A scene in the novel "The Last Canadian" (William Heine, 1974) depicts the main protagonist (Gene) exploring through a financial district in downtown New York City. Hit by a lethal plague that wiped out all but a few North Americans, most cities have become uninhabitable due to vandalisation and destructive looting. Gene walks by a bank and ventures into the bank's vault after noticing it was open. After staring at the vast amounts of money bags holding seemingly infinite numbers of hundred and thousand-dollar bills, Gene simply leaves. This very unique scene embodies a very interesting context for asking the old question of what really are important items and goals for well-being?
The scene depicted in the novel is relevant for answering the question because in the plague-ridden society, money is completely irrelevant. The arbitrary accumulation of money is of no value. Furthermore, social approval is drastically downplayed because only a few hundred individuals remain across North America most of which live alone. Hence, individuals (as portrayed in the novel) generally focus on acquiring items that have functional value for survival and pursue activities related to intrinsically motivated goals. For example, Gene doesn't acquire new clothes or luxurious jewelery that don't provide any additional functional benefits or acquire items for the sake of keeping up with his neighbors.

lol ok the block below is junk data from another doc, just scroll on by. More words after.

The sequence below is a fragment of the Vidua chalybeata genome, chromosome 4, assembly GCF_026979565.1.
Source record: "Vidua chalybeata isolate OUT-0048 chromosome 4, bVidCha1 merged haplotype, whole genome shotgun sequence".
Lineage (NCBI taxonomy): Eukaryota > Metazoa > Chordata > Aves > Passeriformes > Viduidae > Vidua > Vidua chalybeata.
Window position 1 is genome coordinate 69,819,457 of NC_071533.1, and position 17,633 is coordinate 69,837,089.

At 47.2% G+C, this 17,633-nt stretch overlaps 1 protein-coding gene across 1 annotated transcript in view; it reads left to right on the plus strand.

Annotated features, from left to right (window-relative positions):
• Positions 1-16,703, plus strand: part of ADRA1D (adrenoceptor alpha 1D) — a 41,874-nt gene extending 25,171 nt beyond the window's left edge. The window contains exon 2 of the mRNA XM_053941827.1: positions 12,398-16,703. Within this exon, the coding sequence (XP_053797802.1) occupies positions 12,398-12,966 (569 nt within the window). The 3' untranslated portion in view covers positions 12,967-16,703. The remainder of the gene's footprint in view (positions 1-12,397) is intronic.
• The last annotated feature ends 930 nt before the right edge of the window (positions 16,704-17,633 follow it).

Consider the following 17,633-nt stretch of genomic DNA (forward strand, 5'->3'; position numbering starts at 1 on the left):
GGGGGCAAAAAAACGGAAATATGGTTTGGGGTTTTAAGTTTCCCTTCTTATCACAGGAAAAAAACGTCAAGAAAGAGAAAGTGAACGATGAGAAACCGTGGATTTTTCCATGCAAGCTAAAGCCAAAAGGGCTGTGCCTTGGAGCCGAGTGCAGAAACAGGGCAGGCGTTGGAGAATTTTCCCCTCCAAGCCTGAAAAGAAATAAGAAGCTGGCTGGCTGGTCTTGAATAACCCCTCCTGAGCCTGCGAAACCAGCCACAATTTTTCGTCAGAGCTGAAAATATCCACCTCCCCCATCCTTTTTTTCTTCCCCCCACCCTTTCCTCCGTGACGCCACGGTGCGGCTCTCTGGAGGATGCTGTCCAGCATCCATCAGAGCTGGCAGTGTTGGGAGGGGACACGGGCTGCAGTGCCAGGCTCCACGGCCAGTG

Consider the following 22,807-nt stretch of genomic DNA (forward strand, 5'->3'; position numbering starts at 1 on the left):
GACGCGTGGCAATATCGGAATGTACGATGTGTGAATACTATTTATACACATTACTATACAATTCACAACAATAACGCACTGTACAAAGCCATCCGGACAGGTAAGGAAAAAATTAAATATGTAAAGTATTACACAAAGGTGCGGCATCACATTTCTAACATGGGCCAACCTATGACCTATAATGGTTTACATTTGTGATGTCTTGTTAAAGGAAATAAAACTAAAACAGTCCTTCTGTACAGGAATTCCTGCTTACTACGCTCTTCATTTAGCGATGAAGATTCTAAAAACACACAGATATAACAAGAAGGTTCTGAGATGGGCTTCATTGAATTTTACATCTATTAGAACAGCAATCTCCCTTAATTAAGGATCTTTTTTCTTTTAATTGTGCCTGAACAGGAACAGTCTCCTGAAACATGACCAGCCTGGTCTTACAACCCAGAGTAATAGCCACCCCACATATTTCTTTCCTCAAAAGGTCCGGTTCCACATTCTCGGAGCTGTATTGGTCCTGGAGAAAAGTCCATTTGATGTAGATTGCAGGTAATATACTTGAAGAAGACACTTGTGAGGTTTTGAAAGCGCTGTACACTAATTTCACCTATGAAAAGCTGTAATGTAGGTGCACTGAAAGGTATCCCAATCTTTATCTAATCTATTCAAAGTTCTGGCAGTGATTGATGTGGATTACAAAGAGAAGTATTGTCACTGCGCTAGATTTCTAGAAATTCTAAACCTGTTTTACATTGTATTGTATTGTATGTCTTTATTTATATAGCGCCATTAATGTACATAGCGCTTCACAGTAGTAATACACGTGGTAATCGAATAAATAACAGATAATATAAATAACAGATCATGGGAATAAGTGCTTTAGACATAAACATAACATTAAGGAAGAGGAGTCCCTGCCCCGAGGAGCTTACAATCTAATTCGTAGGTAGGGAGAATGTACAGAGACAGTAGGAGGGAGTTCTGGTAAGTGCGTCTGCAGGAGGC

The exercise of going through this hypothetical situation and asking how one would live their life could potentially be a valuable exercise for individuals seeking to probe more deeply into what is truly important to them and how to better align their actions with their inner-directed goals.